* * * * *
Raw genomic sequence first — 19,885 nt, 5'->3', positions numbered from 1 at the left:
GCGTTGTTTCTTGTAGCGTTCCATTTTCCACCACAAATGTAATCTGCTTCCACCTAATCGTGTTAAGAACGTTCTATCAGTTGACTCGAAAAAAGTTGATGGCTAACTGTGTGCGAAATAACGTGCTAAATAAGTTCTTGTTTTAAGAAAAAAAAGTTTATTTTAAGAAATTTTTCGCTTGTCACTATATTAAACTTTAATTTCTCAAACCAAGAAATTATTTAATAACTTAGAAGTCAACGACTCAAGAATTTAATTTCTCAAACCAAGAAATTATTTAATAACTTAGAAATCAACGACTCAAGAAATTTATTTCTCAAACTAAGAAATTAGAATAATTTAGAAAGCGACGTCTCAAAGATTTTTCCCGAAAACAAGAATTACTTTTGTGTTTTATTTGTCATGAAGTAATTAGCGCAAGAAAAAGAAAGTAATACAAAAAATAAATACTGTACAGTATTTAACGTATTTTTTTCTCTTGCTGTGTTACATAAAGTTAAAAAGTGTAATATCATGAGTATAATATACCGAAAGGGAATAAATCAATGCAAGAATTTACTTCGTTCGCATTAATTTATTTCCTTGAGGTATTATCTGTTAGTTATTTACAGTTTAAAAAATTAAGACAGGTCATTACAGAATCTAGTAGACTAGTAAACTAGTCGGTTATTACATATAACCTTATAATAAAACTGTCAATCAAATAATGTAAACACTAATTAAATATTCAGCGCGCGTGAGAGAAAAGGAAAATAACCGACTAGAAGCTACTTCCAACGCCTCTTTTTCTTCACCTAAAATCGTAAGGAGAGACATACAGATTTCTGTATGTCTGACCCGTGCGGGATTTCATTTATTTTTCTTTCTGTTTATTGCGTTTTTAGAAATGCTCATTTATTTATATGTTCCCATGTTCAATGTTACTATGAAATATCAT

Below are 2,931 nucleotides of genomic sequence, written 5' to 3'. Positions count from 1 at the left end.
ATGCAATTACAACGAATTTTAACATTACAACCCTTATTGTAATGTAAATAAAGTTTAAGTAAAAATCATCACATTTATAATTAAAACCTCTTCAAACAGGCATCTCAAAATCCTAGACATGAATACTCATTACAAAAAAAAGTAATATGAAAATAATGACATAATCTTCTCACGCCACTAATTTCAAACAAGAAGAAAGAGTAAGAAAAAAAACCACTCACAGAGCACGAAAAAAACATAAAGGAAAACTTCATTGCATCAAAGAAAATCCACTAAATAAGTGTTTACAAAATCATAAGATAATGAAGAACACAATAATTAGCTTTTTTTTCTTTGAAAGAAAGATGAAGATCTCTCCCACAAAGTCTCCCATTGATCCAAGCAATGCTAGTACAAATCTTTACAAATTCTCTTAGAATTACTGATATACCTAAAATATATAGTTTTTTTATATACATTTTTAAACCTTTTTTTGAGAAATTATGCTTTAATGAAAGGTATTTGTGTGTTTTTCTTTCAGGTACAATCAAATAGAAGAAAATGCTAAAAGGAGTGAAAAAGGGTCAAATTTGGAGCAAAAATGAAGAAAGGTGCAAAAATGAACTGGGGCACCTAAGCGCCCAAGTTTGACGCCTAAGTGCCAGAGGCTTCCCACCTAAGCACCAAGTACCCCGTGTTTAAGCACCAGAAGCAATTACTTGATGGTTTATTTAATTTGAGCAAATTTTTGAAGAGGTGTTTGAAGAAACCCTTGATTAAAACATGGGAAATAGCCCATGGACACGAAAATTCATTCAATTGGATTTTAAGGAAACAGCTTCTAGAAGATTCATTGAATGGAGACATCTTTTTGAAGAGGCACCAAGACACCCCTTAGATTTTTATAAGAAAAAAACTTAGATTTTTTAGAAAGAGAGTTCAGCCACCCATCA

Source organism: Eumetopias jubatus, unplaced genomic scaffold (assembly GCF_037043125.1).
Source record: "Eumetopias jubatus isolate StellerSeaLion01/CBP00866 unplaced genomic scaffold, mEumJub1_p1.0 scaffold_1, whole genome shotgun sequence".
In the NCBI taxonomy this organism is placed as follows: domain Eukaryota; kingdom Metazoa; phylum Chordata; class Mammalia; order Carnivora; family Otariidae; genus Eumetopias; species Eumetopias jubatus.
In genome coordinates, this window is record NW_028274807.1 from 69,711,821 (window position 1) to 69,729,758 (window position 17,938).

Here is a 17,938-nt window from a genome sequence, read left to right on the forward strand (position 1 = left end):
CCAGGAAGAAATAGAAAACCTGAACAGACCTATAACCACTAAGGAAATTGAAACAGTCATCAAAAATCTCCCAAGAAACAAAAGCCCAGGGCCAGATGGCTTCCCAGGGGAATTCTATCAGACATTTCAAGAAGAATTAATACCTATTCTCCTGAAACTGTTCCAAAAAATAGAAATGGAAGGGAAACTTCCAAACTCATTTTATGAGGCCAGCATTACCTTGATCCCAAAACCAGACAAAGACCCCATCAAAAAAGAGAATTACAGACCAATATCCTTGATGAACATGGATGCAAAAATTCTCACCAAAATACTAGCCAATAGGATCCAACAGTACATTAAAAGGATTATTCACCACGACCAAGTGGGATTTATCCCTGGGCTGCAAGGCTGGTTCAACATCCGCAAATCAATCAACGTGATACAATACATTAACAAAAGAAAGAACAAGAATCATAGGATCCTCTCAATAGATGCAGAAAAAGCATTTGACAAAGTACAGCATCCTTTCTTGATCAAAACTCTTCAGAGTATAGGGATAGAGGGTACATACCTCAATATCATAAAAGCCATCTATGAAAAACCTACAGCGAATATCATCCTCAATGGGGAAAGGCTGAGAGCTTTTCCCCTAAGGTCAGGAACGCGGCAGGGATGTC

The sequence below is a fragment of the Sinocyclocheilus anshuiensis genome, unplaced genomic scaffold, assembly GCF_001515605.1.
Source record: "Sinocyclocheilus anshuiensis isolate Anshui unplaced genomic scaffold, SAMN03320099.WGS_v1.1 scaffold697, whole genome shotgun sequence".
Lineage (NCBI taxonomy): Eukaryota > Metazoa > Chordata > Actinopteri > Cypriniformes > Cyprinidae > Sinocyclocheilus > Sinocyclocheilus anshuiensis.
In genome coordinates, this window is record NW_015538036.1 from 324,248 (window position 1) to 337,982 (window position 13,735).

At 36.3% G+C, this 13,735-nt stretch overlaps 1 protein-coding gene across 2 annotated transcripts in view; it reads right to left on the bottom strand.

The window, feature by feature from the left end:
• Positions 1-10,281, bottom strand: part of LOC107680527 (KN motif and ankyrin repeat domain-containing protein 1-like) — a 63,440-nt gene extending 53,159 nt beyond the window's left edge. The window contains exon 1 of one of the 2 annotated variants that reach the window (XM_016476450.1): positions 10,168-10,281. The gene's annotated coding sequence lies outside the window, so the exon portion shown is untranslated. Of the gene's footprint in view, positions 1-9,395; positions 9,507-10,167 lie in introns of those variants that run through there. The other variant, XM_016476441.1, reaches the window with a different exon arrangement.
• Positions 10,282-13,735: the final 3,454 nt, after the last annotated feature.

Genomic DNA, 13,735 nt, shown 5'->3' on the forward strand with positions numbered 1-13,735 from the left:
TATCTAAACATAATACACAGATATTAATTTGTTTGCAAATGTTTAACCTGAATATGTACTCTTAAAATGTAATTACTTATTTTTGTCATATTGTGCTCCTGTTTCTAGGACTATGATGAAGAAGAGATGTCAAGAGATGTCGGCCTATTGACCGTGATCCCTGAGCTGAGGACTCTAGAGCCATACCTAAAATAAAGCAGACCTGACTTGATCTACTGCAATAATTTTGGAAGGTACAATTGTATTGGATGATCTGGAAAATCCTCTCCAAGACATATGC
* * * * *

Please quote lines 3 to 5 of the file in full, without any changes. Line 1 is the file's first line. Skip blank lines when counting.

Below are 2,931 nucleotides of genomic sequence, written 5' to 3'. Positions count from 1 at the left end.
ATGCAATTACAACGAATTTTAACATTACAACCCTTATTGTAATGTAAATAAAGTTTAAGTAAAAATCATCACATTTATAATTAAAACCTCTTCAAACAGGCATCTCAAAATCCTAGACATGAATACTCATTACAAAAAAAAGTAATATGAAAATAATGACATAATCTTCTCACGCCACTAATTTCAAACAAGAAGAAAGAGTAAGAAAAAAAACCACTCACAGAGCACGAAAAAAACATAAAGGAAAACTTCATTGCATCAAAGAAAATCCACTAAATAAGTGTTTACAAAATCATAAGATAATGAAGAACACAATAATTAGCTTTTTTTTCTTTGAAAGAAAGATGAAGATCTCTCCCACAAAGTCTCCCATTGATCCAAGCAATGCTAGTACAAATCTTTACAAATTCTCTTAGAATTACTGATATACCTAAAATATATAGTTTTTTTATATACATTTTTAAACCTTTTTTTGAGAAATTATGCTTTAATGAAAGGTATTTGTGTGTTTTTCTTTCAGGTACAATCAAATAGAAGAAAATGCTAAAAGGAGTGAAAAAGGGTCAAATTTGGAGCAAAAATGAAGAAAGGTGCAAAAATGAACTGGGGCACCTAAGCGCCCAAGTTTGACGCCTAAGTGCCAGAGGCTTCCCACCTAAGCACCAAGTACCCCGTGTTTAAGCACCAGAAGCAATTACTTGATGGTTTATTTAATTTGAGCAAATTTTTGAAGAGGTGTTTGAAGAAACCCTTGATTAAAACATGGGAAATAGCCCATGGACACGAAAATTCATTCAATTGGATTTTAAGGAAACAGCTTCTAGAAGATTCATTGAATGGAGACATCTTTTTGAAGAGGCACCAAGACACCCCTTAGATTTTTATAAGAAAAAAACTTAGATTTTTTAGAAAGAGAGTTCAGCCACCCATCA

Source organism: Eumetopias jubatus, unplaced genomic scaffold (assembly GCF_037043125.1).